It’s as good a time as any to introduce the other side of the story, the PGA Tour explanation for what happened. Conspiracists will suggest it was payback for the way the lads ripped up the PGA Tour’s home course Thursday and Friday (a pair of record-tying 63s were shot, and Rory McIlroy appeared headed for a 62 before he bogeyed the last hole Friday), but Mark Russell brushed that aside.

The PGA Tour’s director of rules and competition said the staff prepared the course for Round 3 as it had for Rounds 1 and 2. “We have been double-cutting these greens and double-rolling them, trying to get them firmed up,” Russell said.

What the staff didn’t account for was a cloudless sky, 20-mph winds and very low humidity (30 percent), a “perfect storm” of factors that Russell said created faster greens than they had planned on.

“We got caught with a situation . . . and the greens just sped up.”

Now the moments of agony were plentiful. Sergio Garcia used his putter six times to make a quadruple bogey at the par-4 fifth. Brendon de Jonge putted off the green at the par-4 sixth. Kevin Streelman needed four putts from 8 feet — “and it was uphill,” said playing competitor McDowell.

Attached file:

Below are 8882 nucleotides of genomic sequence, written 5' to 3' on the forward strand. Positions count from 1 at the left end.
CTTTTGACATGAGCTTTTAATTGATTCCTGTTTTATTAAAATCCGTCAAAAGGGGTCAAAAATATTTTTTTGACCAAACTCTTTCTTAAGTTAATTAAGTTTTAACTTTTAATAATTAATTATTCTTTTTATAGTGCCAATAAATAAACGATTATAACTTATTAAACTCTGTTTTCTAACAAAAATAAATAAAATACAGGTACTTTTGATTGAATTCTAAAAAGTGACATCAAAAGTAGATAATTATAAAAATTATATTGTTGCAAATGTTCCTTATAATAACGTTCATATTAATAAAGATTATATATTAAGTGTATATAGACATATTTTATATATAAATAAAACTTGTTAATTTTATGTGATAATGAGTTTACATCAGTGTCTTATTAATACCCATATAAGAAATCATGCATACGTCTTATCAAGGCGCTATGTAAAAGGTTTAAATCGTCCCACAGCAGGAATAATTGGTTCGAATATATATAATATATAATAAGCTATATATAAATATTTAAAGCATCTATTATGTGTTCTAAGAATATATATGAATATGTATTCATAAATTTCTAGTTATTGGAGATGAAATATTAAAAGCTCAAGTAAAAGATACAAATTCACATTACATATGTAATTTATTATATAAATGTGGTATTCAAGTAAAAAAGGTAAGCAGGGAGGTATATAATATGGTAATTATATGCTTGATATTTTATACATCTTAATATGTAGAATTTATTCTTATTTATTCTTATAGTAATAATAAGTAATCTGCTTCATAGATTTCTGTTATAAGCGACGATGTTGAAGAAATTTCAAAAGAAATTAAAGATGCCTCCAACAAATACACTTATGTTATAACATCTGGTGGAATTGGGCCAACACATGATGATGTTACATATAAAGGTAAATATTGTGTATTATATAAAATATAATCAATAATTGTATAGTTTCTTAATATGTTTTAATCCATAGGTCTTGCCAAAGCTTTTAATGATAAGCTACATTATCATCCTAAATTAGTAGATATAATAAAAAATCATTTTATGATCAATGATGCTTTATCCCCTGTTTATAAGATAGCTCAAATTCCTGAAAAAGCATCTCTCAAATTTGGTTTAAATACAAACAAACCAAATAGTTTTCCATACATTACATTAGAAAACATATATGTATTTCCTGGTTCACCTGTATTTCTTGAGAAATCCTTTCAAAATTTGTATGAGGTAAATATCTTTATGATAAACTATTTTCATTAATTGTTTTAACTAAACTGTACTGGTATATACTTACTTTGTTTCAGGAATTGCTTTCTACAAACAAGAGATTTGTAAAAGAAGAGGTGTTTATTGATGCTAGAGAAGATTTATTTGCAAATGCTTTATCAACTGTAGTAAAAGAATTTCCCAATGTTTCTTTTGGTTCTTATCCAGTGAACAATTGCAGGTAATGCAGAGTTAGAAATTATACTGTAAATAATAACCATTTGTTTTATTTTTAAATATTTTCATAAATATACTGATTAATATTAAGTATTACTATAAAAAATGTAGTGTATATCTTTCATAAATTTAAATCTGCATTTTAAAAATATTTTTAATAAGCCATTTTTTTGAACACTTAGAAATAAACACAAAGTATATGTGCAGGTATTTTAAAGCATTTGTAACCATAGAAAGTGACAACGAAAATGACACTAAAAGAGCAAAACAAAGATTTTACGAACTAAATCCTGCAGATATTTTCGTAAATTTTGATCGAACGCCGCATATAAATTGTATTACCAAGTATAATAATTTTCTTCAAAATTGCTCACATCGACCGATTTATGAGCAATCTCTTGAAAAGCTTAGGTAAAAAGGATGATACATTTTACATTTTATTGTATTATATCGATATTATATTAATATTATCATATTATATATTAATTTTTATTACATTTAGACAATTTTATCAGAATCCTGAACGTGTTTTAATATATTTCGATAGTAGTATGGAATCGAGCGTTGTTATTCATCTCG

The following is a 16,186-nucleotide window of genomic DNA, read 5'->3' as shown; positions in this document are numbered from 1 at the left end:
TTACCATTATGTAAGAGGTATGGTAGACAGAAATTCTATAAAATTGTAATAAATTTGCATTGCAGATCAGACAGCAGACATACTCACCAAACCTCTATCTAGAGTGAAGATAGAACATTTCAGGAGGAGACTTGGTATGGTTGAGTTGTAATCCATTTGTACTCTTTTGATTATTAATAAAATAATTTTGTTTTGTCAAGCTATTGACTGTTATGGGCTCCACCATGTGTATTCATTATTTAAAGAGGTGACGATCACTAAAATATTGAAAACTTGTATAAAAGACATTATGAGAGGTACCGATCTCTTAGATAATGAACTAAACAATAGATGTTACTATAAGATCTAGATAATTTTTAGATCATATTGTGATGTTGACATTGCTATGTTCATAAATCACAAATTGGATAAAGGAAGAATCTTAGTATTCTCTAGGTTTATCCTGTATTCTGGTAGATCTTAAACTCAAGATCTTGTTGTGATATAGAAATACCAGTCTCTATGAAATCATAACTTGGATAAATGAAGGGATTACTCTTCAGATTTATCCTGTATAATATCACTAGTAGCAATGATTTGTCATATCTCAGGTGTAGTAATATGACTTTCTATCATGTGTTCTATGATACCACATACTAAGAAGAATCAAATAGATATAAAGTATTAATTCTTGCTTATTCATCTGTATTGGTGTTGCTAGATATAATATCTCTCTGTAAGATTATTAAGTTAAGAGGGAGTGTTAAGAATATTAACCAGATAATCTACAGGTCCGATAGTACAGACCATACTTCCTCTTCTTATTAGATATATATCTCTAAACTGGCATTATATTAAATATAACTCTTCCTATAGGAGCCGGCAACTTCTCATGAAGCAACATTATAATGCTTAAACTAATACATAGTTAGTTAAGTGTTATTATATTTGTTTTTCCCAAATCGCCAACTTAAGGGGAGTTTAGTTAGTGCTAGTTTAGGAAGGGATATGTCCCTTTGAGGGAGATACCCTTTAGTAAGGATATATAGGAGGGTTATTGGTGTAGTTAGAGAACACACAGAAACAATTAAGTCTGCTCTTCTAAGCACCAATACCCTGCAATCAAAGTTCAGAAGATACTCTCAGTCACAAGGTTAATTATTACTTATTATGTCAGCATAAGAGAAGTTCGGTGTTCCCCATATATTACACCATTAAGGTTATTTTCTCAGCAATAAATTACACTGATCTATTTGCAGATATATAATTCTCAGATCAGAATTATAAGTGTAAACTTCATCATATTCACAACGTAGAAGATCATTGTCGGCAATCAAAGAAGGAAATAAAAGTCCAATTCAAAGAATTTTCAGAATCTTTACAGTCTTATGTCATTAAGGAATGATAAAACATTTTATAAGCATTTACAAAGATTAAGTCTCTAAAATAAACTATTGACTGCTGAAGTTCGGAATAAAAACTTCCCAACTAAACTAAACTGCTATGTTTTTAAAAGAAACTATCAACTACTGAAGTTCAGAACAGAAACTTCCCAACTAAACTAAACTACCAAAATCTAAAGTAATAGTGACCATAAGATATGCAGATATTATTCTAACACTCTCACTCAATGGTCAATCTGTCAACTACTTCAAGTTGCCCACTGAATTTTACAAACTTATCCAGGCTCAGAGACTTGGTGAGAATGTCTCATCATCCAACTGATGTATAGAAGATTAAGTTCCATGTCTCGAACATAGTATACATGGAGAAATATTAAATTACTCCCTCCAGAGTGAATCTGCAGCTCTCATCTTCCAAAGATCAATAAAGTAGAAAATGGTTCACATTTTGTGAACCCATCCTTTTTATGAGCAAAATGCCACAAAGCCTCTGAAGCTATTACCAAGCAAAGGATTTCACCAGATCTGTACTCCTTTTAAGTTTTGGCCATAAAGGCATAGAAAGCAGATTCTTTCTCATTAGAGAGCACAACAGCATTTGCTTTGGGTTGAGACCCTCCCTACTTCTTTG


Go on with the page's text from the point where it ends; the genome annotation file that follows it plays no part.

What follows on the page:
True enough, it was tough to watch, but to give the huge majority of players credit, lips were bitten, perspective was embraced and anger was muffled. And when Ken Duke, No. 495 in the Official World Golf Ranking, ran off five straight birdies on his second nine and came home in 65, one by one players offered praise and said their complaints were thus neutralized.

“That has to be the best round — and I mean, ever,” Russell Knox said.

Duke was brilliant, an improbable bogey-free round ruined only by a missed 6-footer for par on his second hole, the par-5 11th. But on this day, missed 6-footers were the norm and so were the three-putts, four-putts and even two five-putts.

Which is where the reactions and scores must come in.

“Balls were gliding on the greens,” said Justin Rose (78).

“I thought we were putting on dance floors,” said Billy Horschel (75).

“There was nothing to stop the ball,” said Scott (75).

What nearly everyone seemed to agree on was the point Scott emphasized: “There was no warning this was coming. They were quite slow Thursday and Friday. Scores reflected it. But there was a massive change; it wasn’t very subtle.”

Shock is the perfect word,” McDowell said. “(The change) was shocking.”

But at the same time, players — or at least a large majority of them — maintained composure.

“Was it unfair? I don’t think it was unfair, but it was tough,” McDowell said.

“We always play golf on the edge,” Rose said. “That’s what tournament setups are. Players talk about, ‘Oh, we want it firm and fast,’ then when we get it just a little too firm and too fast, we hate it.

“There’s a very fine line there. It’s difficult sometimes, and you’re dealing with Mother Nature.”